One of the study’s most inspiring discoveries was the evidence of ties being built between this emerging labor movement and non-labor social movements. Due to the prevalence of black women and LGBT workers, the telemarketing union Sintratel has turned to alternative forms of solidarity along the lines of gender, race and sexuality. One of the most notable expressions of this solidarity is the union’s participation in the São Paulo LGBT Pride Parade. Sintratel is one of the only unions or professional associations that is consistently involved in the event. In turn, many of the LGBT workers have begun to participate in the labor movement as active rank-and-file members. 

Braga hopes that social movement alliances will reignite the labor vibrancy of the 1970s and 1980s. It was, indeed, the inclusiveness of this earlier unionism that made the Brazilian labor movement so successful. But the benefits of an outward-looking unionism are not limited to Brazil or even to Latin America or developing countries. Inclusive, social movement unionism helped to usher out authoritarian regimes in countries such as Korea and South Africa. Similarly, immigrant workers are remaking the labor movement in the United States. Unions have abandoned their hostility to non-citizen workers and become actively engaged in citizenship struggles. The potential of the labor–immigrant alliance was illustrated by the Immigrant Worker Freedom Rides in 2003 and the massive protests for immigrant rights that captured the nation’s attention in 2006.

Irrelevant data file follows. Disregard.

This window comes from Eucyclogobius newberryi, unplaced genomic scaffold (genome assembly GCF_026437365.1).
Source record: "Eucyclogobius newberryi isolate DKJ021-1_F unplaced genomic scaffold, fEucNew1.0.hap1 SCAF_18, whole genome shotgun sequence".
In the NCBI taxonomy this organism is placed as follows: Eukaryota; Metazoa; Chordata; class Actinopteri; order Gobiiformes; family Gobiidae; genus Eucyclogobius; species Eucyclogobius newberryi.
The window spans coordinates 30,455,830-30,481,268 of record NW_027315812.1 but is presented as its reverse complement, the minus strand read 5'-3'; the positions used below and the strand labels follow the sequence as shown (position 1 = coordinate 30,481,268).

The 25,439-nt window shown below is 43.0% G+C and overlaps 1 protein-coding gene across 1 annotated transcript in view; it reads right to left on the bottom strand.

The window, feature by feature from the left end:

These examples provide a glimpse of the potential in Brazil. The organizing successes in the telemarketing industry are only a beginning or, as Braga puts it, an “embryo.” But if the labor movement continues to be inclusive and outward-looking, the results are likely to be significant. For those who are interested in working-class politics, the situation in Brazil requires close attention. 

Ruy Braga is a professor in the Department of Sociology at the Universidade de São Paulo (USP). He spoke for CLAS on April 4, 2011. 

Marcel Paret is a Ph.D. student in the Department of Sociology at UC Berkeley.